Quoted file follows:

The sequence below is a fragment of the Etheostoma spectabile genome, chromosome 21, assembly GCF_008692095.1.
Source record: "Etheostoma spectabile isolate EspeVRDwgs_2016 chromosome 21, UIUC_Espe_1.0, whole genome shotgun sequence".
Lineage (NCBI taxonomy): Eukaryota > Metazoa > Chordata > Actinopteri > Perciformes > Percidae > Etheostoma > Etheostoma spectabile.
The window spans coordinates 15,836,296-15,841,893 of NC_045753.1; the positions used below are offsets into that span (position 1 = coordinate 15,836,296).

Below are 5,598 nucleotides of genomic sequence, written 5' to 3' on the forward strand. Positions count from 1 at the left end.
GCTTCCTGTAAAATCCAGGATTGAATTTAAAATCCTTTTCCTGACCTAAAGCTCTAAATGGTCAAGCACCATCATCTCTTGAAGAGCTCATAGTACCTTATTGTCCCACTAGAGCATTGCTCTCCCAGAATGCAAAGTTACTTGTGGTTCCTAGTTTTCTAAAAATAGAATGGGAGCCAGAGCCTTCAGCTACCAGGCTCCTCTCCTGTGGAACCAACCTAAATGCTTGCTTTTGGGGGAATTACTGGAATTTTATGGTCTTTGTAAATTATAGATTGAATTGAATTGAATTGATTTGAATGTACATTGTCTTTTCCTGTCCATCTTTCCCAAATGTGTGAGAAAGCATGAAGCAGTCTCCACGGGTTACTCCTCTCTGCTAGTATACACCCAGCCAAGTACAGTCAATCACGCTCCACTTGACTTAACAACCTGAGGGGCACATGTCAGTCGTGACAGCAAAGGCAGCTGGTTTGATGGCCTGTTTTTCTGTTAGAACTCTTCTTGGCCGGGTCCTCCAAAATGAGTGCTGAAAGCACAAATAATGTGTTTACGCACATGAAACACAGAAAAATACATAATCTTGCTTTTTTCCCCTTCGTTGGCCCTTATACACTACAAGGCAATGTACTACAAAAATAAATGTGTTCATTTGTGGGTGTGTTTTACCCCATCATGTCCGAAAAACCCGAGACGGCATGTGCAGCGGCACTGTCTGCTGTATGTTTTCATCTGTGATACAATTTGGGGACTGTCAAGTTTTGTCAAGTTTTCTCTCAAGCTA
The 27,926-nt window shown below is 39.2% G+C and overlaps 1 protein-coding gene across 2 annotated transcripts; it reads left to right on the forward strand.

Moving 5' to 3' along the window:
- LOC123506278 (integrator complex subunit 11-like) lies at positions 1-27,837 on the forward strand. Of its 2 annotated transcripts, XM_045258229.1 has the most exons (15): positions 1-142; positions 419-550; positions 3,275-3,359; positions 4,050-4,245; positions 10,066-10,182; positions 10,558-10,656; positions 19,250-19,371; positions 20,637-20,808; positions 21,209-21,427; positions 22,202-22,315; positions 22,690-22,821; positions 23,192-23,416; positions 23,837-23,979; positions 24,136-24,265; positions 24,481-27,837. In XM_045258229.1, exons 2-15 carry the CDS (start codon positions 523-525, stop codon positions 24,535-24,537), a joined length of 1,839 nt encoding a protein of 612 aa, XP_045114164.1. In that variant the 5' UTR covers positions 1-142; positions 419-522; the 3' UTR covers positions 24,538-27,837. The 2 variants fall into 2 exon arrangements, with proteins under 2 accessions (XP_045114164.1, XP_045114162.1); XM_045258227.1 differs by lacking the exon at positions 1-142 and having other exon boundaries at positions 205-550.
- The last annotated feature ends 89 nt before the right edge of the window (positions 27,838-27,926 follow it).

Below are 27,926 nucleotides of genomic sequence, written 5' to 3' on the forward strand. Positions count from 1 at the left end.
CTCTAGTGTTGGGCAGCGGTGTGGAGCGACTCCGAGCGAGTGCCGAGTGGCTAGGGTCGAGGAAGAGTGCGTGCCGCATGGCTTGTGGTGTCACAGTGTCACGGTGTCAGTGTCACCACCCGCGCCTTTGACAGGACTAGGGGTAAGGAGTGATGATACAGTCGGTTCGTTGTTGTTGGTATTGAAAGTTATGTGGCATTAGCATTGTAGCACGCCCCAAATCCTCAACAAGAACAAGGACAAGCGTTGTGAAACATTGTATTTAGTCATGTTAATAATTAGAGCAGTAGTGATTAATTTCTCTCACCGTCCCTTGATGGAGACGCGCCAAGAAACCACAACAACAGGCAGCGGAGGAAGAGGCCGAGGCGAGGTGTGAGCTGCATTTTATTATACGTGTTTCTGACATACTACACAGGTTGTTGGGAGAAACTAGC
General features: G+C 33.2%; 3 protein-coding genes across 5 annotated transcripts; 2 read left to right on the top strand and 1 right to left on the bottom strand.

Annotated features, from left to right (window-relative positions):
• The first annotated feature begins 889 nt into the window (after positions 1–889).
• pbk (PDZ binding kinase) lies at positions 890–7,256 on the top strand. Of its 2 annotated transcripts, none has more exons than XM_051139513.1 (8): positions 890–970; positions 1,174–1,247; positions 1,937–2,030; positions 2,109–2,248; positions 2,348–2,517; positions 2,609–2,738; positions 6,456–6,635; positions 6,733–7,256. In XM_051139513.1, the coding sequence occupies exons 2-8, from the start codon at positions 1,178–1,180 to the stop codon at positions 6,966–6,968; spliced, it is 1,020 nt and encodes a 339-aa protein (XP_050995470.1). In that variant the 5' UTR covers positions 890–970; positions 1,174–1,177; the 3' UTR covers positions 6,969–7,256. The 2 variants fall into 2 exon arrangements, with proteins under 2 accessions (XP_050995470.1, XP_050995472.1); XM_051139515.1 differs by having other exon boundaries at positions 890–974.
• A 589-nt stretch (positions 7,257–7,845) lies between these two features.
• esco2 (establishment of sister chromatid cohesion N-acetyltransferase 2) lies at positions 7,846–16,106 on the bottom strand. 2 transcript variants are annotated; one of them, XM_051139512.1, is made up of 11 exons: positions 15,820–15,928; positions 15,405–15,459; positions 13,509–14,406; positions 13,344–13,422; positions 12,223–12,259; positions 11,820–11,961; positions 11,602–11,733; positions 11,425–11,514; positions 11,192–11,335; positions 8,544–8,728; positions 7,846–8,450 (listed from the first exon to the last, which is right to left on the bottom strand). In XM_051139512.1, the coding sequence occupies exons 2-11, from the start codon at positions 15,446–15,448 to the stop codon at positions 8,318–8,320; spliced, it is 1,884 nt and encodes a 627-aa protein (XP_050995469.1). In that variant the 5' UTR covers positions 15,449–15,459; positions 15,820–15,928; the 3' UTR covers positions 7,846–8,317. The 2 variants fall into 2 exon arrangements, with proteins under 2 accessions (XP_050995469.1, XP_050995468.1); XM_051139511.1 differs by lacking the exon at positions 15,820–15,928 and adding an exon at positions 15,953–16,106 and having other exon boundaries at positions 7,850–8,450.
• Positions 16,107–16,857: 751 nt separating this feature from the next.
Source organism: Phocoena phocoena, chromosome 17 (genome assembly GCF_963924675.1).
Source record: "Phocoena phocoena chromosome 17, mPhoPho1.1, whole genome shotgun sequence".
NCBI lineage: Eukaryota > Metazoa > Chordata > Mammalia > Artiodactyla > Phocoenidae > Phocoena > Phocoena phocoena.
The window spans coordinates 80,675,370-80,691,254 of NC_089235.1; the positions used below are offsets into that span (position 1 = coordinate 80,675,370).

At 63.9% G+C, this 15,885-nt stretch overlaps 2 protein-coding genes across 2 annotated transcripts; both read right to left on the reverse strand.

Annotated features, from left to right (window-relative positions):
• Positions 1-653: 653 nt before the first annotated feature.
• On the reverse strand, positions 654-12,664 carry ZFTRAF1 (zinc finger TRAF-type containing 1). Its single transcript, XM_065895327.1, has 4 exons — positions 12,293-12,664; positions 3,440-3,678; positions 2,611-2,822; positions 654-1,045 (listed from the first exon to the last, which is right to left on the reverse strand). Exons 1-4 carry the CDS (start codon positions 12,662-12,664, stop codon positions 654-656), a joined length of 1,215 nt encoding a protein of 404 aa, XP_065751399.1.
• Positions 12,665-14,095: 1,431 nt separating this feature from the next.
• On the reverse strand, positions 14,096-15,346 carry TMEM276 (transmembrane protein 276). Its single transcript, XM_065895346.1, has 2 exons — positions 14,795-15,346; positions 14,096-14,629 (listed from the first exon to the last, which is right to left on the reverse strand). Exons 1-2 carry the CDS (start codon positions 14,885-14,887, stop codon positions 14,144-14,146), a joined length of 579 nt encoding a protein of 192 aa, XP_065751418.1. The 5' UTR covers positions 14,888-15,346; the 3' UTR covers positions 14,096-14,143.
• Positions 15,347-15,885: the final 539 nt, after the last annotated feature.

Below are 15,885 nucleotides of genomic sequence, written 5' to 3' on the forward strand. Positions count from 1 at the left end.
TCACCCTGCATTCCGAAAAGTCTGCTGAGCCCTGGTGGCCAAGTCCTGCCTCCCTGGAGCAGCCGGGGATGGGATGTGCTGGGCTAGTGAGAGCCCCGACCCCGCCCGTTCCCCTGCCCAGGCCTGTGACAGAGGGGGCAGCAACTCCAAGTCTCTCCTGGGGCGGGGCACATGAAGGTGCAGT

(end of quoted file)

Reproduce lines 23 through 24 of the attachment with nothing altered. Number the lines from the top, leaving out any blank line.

The window spans coordinates 80,675,370-80,691,254 of NC_089235.1; the positions used below are offsets into that span (position 1 = coordinate 80,675,370).

At 63.9% G+C, this 15,885-nt stretch overlaps 2 protein-coding genes across 2 annotated transcripts; both read right to left on the reverse strand.